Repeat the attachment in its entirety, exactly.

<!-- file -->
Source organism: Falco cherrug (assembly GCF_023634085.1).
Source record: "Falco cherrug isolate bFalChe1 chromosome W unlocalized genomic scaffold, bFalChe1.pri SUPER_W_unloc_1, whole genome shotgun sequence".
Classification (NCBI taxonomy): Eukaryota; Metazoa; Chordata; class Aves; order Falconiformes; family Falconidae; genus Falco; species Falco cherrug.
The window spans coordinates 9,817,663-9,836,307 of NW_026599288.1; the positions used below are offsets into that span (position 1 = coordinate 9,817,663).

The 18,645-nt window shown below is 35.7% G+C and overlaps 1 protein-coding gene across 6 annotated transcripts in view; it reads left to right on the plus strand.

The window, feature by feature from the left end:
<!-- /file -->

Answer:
Source organism: Falco cherrug (assembly GCF_023634085.1).
Source record: "Falco cherrug isolate bFalChe1 chromosome W unlocalized genomic scaffold, bFalChe1.pri SUPER_W_unloc_1, whole genome shotgun sequence".
Classification (NCBI taxonomy): Eukaryota; Metazoa; Chordata; class Aves; order Falconiformes; family Falconidae; genus Falco; species Falco cherrug.
The window spans coordinates 9,817,663-9,836,307 of NW_026599288.1; the positions used below are offsets into that span (position 1 = coordinate 9,817,663).

The 18,645-nt window shown below is 35.7% G+C and overlaps 1 protein-coding gene across 6 annotated transcripts in view; it reads left to right on the plus strand.

The window, feature by feature from the left end: